Moderate

Oyster Dome

Distance 4.5 mi
Time 2.5 hrs
Elevation Gain 1000 ft
Season Spring, Summer, Fall, Winter
Hike Info Hiker Info
Weather

--

Located in the Chuckanut Mountains south of Bellingham, Oyster Dome is a classic coastal hike in northwest Washington. A short but moderately challenging trail, the hike to Oyster Dome offers birds-eye views over the San Juan Islands from 2,000-foot heights. If you’re looking for a quick morning or after-work trek near Bellingham, Oyster Dome is tried-and-true. 

Samish Overlook

Hiking to the dome is a rite of passage for Bellinghamsters. I’ve hiked this trail countless times over the years, and while busy on weekends, it’s a delightful midweek outing. Views are great from the Samish Overlook parking lot alone. You can peer south over the fields of Skagit Valley and west to the islands. Sometimes, you’ll even see hang gliders launching from here. When you’re ready to begin hiking, head to the large info board in front of the parking lot. 

From the info board at Samish Overlook, follow the gravel path north to the signed Pacific Northwest Trail (PNT). Immediately enter the mixed second-growth forest, where big leaf maple, cedar, and Douglas fir trees provide plenty of shade. Watch your footing on this rocky, rooty trail. At 0.4 miles, continue straight at the junction. The trail to the left descends to Chuckanut Drive — an alternate access point (described below). 

From here, the trail begins to climb. Listen for woodpeckers in the trees, and keep your eyes peeled for red huckleberries in the summer. At 1.3 miles, an enormous erratic — a rock transported by a glacier or iceberg — towers over the trail. You’ll begin to notice remnants of old logging cables in this area, too. Continue climbing, reaching a series of switchbacks where Washington Trails Association volunteers have improved the trail. I spent one day on a trail crew here and can attest to the hard work these volunteers put in to keep our trails maintained.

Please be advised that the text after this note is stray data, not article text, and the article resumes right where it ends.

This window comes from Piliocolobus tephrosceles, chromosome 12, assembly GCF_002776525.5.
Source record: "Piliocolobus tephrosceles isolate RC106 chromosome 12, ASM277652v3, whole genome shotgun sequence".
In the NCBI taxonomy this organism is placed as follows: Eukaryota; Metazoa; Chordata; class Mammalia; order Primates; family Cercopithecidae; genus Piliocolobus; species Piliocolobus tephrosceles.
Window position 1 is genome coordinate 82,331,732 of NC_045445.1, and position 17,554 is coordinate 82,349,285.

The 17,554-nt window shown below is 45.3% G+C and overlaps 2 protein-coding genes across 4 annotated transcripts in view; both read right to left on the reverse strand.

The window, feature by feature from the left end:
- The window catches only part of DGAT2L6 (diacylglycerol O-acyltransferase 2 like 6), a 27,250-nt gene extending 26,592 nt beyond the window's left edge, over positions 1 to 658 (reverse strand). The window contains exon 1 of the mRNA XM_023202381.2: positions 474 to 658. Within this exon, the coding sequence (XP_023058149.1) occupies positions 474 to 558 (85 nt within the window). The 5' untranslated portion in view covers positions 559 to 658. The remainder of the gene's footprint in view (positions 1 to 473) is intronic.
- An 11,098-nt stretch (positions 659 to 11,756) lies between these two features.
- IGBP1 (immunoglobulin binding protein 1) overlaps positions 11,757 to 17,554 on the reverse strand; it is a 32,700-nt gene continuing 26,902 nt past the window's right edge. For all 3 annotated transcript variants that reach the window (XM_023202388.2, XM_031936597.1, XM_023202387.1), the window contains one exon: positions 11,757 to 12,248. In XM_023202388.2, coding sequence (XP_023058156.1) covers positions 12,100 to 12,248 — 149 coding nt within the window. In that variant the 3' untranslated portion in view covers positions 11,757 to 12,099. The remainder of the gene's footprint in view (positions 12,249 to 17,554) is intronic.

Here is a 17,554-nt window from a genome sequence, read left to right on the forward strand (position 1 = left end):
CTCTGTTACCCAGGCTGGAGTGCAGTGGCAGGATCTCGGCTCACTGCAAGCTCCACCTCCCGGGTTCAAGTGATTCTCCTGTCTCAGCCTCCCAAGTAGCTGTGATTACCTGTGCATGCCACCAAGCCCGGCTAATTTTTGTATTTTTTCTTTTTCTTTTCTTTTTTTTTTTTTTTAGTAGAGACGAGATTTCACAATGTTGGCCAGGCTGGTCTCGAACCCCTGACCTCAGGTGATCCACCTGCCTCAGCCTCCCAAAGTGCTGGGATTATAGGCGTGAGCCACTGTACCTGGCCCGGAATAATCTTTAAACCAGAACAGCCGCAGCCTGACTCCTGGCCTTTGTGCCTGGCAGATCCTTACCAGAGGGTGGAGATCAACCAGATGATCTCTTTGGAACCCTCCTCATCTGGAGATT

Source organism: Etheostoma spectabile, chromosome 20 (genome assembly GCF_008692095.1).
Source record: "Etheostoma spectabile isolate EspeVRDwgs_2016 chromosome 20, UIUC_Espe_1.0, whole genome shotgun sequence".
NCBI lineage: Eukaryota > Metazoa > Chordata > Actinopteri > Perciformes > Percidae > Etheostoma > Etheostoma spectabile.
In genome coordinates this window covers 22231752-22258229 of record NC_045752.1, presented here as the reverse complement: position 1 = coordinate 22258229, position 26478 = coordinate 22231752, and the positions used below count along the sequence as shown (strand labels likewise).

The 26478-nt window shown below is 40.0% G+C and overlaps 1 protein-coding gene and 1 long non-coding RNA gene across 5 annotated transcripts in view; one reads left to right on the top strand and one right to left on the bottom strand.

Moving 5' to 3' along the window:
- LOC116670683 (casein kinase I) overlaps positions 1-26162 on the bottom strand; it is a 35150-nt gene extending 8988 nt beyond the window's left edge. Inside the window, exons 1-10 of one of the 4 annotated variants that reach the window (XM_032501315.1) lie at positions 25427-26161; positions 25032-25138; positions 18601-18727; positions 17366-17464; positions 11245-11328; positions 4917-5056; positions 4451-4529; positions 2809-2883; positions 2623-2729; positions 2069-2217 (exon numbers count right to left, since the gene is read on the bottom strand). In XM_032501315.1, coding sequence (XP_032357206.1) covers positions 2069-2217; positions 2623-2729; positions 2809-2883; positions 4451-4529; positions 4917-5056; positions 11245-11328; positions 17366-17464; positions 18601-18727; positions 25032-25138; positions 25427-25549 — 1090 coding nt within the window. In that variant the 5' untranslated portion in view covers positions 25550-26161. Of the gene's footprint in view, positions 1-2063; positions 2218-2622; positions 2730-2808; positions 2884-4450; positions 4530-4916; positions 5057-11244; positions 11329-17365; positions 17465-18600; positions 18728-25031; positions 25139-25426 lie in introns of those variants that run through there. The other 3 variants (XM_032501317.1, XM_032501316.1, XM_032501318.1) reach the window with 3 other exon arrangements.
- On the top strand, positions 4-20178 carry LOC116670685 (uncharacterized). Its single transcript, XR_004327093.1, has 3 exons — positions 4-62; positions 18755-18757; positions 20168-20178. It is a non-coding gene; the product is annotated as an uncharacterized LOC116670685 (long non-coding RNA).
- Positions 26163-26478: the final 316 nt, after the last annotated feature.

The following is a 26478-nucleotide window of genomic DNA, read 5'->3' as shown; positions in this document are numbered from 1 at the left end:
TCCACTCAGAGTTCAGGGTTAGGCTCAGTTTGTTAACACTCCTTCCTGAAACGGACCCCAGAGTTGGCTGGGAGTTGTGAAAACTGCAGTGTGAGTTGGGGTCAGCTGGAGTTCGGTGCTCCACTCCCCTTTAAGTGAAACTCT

At 1.9 miles, reach the end of the switchbacks and a trail junction. Head left for Oyster Dome (the trail to the right leads to Lily and Lizard Lakes). Climb the final, steep 0.3 miles to the top of the dome. A rocky outcropping atop Blanchard Mountain, Oyster Dome rewards you with 180-degree views of the Salish Sea and San Juan Islands. From this nearly 2,000-foot perch, you can look for oyster beds in Samish Bay below — and see how many islands you can name. It’s an excellent lunch spot, with plenty of room to spread out. Stay well away from the edge!

Oyster Dome

For a 4.5-mile round trip hike, return the way you came. There are many options for extending this hike — adding on such destinations as Lily Lake, Lizard Lake, and North Butte. Returning from any of these destinations via Max’s Shortcut makes for a great loop (and adds some mileage). Consult the trailhead map to plan your route before setting out.

Fungi and red huckleberries

Access from Chuckanut Drive

While hikers are encouraged to begin from Samish Overlook, Oyster Dome is also accessible from Chuckanut Drive. There is no parking lot off the highway, but you’ll usually see the shoulder lined with cars on sunny weekends. If parking here, make sure your vehicle is safely off the road and be careful when crossing the busy highway. Starting from Chuckanut Drive adds 2 miles (round trip) and 900 feet of elevation gain to this hike for a total of 6.5 miles round trip and 1,900 feet of elevation gain. 

Tags: , , , ,

Accommodations near Oyster Dome

How to Get There

From I-5, take exit 240 for Alger, then head west on Lake Samish Road. Take the first left onto Barrel Springs Road, then drive 0.6 miles. Turn right on the Blanchard Hill gravel road and continue another 1.7 miles to a junction. Turn left and continue 2.2 miles to Samish Overlook (Discover Pass required).

Driving Directions

Use the ModernHiker mobile app to download this map and complete trail description for offline access.

Download Details & Map

Join the Modern Hiker Newsletter

Learn about new trail guides, outdoor news, and be the first to learn about events in the free Modern Hiker Newsletter. All original content and guaranteed not to flood your inbox -- new issues usually come every 2-3 weeks.